Tuesday, February 3, 2015

Chapter 45 - Seminars: Part 1 - Introduction

Korzybski: A Biography (Free Online Edition)
Copyright © 2014 (2011) by Bruce I. Kodish 
All rights reserved. Copyright material may be quoted verbatim without need for permission from or payment to the copyright holder, provided that attribution is clearly given and that the material quoted is reasonably brief in extent.

Tired as he felt, Korzybski took little time for rest. He had more lectures scheduled almost immediately. On April 20 he gave his second lecture at the Galois Institute of Mathematics, run by Hugh Gray Lieber and Lillian R. Lieber of the Math Department of Long Island University in Brooklyn. Alfred and Mira had met the Liebers early in 1934 when they invited Alfred to speak soon after the opening of the Lieber’s institute. They had founded it as a vehicle to make mathematics more enticing to high school and university students as well as the general public. For many years, the Leibers organized frequent lectures there and published a series of books on mathematics, logic, and physics written by Lillian in ‘free verse’ form and illustrated by Hugh’s playful drawings. Their work, influenced by Keyser, who often lectured at the institute, developed a wide and devoted audience drawn to their humanistic approach to science and mathematics. Their writings, which continued into the early 1960s, included The Einstein Theory of Relativity (1936), The Education of T.C. MITS (The Celebrated Man In The Street): What Modern Mathematics Means To You (1942), Infinity (1953) and Human Values and Science, Art and Mathematics (1961). The Liebers remained lifelong friends and supporters of Korzybski. 

A few days after the Galois lecture, Korzybski gave another talk at the Columbia University Sociology Department. Then in early May, he lectured at the Wistar Institute of Biological Research in Philadelphia, where he had a chance to meet his friend George Coghill in person (Coghill, in poor health, would leave Wistar at the end of the year). Korzybski would give more lectures that year and throughout the rest of his career. However, he was about to begin a new phase in the presentation of his work—training seminars.

Alfred’s old friend and student, psychiatrist Douglas Gordon Campbell, had called him from Chicago and invited him to give concurrent seminars there starting May 20—two weeks at Northwestern University and four weeks at the International House of the University of Chicago. Alfred accepted. Campbell had been at the University of Chicago since 1931 and had become not only Assistant Clinical Professor of Psychiatry there but also the head of psychiatry at the University Student Health Service and an attending physician at the Cook County Psychopathic Hospital. Both he and his colleague at the Health Service, Charles B. Congdon, had read Science and Sanity and had begun to use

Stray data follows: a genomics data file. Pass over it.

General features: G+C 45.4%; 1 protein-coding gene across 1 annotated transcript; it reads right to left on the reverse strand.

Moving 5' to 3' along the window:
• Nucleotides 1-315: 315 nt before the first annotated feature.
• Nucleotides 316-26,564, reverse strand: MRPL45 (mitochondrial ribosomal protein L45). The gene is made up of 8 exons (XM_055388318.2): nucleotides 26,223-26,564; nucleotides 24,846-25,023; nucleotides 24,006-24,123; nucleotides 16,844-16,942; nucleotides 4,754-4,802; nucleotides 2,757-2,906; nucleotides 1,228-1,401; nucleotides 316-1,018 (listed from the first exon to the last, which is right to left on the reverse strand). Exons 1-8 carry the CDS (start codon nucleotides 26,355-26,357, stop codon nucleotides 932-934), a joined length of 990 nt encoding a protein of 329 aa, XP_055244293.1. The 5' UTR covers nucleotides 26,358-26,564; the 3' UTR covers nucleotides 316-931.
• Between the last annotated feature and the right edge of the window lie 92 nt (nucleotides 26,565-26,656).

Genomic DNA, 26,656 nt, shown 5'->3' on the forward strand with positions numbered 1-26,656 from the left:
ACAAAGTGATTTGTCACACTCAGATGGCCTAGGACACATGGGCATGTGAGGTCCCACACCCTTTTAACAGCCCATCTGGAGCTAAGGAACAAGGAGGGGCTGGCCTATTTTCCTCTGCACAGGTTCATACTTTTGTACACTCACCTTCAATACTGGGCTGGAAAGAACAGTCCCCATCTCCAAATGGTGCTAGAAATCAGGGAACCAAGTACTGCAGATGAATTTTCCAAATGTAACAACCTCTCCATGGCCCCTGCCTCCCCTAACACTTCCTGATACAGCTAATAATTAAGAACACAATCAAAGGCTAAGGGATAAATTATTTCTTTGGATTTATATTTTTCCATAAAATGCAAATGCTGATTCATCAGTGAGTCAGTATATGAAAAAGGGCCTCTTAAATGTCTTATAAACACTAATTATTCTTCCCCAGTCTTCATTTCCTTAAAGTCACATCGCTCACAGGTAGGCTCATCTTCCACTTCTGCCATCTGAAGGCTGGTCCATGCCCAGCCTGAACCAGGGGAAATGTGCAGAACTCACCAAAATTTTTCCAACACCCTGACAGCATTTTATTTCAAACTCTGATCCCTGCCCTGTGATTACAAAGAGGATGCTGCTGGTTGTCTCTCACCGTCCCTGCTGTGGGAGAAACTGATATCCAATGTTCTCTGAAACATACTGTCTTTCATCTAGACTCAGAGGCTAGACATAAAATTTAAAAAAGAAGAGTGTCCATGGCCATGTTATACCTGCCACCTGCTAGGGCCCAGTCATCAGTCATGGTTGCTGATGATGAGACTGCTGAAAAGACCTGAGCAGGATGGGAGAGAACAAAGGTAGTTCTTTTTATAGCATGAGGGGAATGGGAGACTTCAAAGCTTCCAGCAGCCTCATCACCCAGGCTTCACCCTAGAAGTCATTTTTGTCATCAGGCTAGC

general semantics with their clinic and private patients. They were eager to see what Korzybski could do. 

When Alfred arrived for the Chicago seminar he found that the two psychiatrists had packed the audience with their patients, not only the mildly neurotic but also a number of seriously disturbed ones, some brought directly from hospital confinement. The results of the Chicago seminars astonished not only the two psychiatrists but Alfred as well. Even with some of the most deadened and disturbed individuals there, he seemed to be able to get through and bring some life, although that hardly represented a cure. Campbell and Congden became enthusiastic boosters of his work.

Over the next few years, Korzybski would work quite a bit with seriously disturbed people. He gave a number of his subsequent seminars to groups of patients in mental hospitals selected to participate by their psychiatrists. Since he considered his work educational and preventive and was not a psychiatrist himself, he preferred teaching the psychiatrists and working himself with the unconfined and so-called normal un-sane. Still, given the continuum of sanity, there was going to be an overlap and when he first began teaching he did not always succeed in maintaining the clear boundaries he would insist upon later. From 1938 on, he did his best to screen out seriously disturbed students and would allow those under psychiatric care to attend Institute of General Semantics seminars only if they had permission from their psychiatrists.

You may download a pdf of all of the book's reference notes (including a note on primary source material and abbreviations used) from the link labeled Notes on the Contents page. The pdf of the Bibliography, linked on the Contents page contains full information on referenced books and articles. 

No comments: